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My wife is French. She came to the US in March 2013 on an Internship visa. After she finished her internship (before the end of her visa) we decided to move to France together. We got married in the US in August and began the five month process with the French consulate to get a spousal visa for France. She returned to France at the end of August to defend her dissertation and would now like to visit me and my family for Thanksgiving and Christmas before we both leave to live in France together.

She intends on coming on a 90 day tourist visa, which does not require any paperwork before her trip, just showing up at the airport. From a lawyer, I was told that this is very risky and that she will most likely not be allowed entry into the US because the fact that she is married to a US citizen shows intent to immigrate and the fact that she just finished her masters means that she has no job, after leaving the university town she has no home except for her parents', and she lived in a metropolitan area so she has no car.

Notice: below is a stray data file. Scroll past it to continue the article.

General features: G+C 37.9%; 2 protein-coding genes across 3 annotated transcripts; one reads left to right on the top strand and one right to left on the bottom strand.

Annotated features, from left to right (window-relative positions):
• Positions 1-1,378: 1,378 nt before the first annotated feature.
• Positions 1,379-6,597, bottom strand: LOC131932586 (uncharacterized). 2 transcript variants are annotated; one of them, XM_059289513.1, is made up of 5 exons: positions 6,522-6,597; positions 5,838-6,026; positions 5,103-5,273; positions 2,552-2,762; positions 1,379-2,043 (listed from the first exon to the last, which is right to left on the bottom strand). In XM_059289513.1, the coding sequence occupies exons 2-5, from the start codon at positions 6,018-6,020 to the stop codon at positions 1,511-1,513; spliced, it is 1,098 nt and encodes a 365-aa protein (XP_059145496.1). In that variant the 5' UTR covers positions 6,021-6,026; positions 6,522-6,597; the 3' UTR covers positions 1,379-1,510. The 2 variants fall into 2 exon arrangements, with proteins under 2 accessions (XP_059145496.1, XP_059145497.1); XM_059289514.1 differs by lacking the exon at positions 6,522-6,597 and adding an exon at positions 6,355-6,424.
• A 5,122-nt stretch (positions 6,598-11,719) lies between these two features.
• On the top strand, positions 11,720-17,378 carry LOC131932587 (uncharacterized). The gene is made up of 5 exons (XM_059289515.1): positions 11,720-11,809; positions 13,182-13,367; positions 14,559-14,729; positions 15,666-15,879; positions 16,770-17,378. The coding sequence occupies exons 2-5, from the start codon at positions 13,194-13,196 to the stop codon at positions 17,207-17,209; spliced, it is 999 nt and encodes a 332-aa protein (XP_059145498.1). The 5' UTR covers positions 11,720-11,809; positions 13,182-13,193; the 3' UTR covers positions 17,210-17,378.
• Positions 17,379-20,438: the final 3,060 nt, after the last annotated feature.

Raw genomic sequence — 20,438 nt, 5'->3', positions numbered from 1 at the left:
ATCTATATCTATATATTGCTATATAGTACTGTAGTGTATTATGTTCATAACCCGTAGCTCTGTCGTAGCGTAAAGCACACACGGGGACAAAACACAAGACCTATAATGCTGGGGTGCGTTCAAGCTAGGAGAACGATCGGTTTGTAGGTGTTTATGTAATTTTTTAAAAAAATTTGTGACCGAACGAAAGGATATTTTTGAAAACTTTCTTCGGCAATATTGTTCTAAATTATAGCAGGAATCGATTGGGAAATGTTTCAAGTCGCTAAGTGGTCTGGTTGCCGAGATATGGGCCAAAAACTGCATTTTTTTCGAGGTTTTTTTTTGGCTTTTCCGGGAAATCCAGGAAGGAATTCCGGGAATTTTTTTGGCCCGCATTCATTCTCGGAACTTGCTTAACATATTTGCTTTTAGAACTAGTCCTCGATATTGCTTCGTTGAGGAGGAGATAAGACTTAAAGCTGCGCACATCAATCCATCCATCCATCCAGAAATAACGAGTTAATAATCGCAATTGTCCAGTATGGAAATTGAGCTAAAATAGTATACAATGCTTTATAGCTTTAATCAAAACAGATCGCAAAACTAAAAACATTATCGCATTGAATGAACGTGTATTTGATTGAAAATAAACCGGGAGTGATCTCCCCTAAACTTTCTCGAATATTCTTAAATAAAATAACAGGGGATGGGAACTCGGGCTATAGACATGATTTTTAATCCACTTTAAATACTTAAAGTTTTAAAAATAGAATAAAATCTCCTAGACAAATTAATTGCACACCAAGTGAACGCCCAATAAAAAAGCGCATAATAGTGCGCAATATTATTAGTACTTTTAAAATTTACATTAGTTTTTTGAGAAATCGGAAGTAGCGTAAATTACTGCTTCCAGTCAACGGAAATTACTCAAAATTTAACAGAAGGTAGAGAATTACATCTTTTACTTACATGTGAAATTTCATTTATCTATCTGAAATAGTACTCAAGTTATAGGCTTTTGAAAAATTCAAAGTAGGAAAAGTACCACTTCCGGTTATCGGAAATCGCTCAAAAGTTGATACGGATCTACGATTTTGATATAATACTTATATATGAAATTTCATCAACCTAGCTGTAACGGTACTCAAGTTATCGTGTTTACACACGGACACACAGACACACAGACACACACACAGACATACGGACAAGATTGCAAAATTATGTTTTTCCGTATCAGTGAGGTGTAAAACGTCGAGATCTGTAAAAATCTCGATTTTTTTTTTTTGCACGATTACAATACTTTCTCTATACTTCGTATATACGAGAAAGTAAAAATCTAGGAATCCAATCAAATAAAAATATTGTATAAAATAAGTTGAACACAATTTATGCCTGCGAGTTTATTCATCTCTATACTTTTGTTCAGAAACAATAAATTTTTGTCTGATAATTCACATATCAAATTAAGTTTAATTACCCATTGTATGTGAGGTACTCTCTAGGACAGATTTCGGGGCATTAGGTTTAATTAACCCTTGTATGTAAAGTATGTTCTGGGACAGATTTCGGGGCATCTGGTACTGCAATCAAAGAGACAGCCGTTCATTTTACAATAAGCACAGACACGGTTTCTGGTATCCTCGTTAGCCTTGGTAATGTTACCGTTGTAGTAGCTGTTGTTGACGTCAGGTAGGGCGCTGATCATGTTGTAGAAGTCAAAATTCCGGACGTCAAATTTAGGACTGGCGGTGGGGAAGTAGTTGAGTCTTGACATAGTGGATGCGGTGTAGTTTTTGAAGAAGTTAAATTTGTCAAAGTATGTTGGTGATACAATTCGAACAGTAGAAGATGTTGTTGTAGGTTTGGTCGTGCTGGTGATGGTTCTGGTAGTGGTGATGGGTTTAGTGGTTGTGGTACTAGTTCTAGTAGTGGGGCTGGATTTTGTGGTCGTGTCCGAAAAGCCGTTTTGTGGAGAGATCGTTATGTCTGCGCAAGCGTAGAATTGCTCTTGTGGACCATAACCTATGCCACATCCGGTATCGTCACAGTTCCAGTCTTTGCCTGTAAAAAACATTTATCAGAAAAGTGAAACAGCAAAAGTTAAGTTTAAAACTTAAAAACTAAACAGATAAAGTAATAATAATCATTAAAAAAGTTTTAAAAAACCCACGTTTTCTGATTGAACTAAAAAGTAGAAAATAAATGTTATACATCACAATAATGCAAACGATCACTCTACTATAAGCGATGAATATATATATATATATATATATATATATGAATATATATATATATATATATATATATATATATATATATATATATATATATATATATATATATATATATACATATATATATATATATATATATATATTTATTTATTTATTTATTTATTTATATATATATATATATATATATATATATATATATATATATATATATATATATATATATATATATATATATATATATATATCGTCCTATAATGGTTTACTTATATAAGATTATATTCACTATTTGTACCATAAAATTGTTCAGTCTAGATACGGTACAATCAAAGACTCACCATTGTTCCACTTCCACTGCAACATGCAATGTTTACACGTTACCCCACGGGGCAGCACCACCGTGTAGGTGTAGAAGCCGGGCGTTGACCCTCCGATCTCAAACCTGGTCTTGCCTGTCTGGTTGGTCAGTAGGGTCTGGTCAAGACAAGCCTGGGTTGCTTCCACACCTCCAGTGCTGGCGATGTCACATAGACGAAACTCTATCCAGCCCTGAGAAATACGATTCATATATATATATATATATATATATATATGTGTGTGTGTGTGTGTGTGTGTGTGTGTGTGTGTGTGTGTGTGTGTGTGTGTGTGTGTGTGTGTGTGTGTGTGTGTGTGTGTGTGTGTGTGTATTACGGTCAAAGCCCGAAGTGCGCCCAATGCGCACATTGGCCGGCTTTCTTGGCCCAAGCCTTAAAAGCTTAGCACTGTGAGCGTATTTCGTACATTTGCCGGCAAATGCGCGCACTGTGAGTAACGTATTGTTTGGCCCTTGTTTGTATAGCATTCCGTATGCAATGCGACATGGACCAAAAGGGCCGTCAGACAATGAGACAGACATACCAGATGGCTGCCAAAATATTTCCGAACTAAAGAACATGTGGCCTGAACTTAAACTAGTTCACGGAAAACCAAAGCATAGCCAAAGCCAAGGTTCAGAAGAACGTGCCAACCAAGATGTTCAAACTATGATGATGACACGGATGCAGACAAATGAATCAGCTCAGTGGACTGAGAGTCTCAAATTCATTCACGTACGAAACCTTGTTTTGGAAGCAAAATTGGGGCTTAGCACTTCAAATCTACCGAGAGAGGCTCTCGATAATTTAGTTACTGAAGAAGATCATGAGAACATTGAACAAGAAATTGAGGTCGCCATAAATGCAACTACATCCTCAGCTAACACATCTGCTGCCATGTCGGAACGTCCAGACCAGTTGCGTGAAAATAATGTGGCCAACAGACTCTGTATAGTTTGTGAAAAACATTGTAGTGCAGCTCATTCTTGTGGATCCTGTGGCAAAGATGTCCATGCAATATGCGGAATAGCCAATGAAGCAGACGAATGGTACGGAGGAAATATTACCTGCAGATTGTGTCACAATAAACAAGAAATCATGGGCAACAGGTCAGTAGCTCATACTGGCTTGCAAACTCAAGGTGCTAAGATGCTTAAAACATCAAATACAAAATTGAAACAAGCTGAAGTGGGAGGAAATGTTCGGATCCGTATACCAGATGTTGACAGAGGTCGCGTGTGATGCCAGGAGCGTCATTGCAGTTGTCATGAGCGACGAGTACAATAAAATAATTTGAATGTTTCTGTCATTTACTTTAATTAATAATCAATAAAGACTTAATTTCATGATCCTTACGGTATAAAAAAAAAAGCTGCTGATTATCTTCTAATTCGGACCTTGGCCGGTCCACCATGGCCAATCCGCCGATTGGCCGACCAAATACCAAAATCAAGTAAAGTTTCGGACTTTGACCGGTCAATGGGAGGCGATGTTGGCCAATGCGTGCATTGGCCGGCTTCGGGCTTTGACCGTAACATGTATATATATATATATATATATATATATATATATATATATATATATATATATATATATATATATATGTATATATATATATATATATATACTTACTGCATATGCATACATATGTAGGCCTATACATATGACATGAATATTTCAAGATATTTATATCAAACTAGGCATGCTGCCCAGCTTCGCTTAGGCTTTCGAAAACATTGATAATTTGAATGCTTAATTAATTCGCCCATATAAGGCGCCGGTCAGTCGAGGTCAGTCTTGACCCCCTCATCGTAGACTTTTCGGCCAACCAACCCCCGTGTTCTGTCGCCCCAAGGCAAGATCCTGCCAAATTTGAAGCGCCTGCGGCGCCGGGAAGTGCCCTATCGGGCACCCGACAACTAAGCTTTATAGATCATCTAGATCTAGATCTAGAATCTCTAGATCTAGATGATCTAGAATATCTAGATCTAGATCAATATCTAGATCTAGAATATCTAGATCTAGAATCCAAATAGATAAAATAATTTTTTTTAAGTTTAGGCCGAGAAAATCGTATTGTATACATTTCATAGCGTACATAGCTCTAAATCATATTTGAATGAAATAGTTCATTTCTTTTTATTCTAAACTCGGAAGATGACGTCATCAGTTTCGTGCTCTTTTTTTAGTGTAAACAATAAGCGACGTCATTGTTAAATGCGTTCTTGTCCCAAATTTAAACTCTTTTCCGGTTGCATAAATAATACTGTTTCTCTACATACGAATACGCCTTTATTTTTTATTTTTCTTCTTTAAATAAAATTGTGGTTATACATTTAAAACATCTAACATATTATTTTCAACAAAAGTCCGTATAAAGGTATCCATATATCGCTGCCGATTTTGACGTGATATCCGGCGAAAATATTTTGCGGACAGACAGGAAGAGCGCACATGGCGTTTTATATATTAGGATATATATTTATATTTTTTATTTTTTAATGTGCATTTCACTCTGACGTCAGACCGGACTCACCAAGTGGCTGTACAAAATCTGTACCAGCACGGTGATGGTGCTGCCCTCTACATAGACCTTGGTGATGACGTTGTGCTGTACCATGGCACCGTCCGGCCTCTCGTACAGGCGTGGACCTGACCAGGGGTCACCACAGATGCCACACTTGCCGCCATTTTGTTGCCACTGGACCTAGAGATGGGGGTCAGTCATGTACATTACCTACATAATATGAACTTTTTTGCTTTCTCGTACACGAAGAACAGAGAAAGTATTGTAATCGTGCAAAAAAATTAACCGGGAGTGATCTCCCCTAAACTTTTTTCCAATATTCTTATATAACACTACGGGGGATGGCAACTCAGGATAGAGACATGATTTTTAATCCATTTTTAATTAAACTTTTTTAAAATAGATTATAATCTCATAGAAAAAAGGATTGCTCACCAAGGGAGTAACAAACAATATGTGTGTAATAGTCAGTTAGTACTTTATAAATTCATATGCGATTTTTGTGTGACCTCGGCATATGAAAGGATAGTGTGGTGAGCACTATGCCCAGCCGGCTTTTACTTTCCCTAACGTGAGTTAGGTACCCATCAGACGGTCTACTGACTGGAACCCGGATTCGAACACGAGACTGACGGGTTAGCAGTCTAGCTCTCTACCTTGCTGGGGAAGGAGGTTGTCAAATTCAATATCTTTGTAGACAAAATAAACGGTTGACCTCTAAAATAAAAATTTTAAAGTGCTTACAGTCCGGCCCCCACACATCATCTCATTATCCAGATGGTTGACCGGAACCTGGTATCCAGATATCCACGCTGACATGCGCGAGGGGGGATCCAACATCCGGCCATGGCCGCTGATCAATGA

Would showing the paperwork that I've filed showing my intent to immigrate to France help her in this situation? What else can she show at the border to ensure entry?
 

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It sure can't hurt for her to carry some evidence of the fact that you're applying for a French visa. Having a round trip ticket is probably a no brainer. Basically, she may just have to get creative - make doctor or dentist appointments for after her return date. Or somehow show that she is looking for work in France or whatever she is doing now that her dissertation defense has been done.

Make sure you are available when she arrives so that they can call you if she is questioned.

Frankly, the better prepared she is, the less likely they'll give her any hassle. But the key thing is to over prepare a bit.
Cheers,
Bev
 

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Why would U.S. CBP know she's married to a U.S. citizen? There's no U.S. federal marriage registry. (And I'm not sure they'd care.) They may ask her why she is visiting the U.S., in which case she would answer truthfully, "To visit family and friends for the Thanksgiving and Christmas holidays." And/or "To help my husband pack for our move to France," assuming that's the truth. She mustn't lie of course.

I think this is very low risk, actually. If she wanted to overstay she would have done it in August. With a roundtrip ticket, not looking like a vagabond, and answering questions truthfully and non-evasively, I think she'll be perfectly fine.
 
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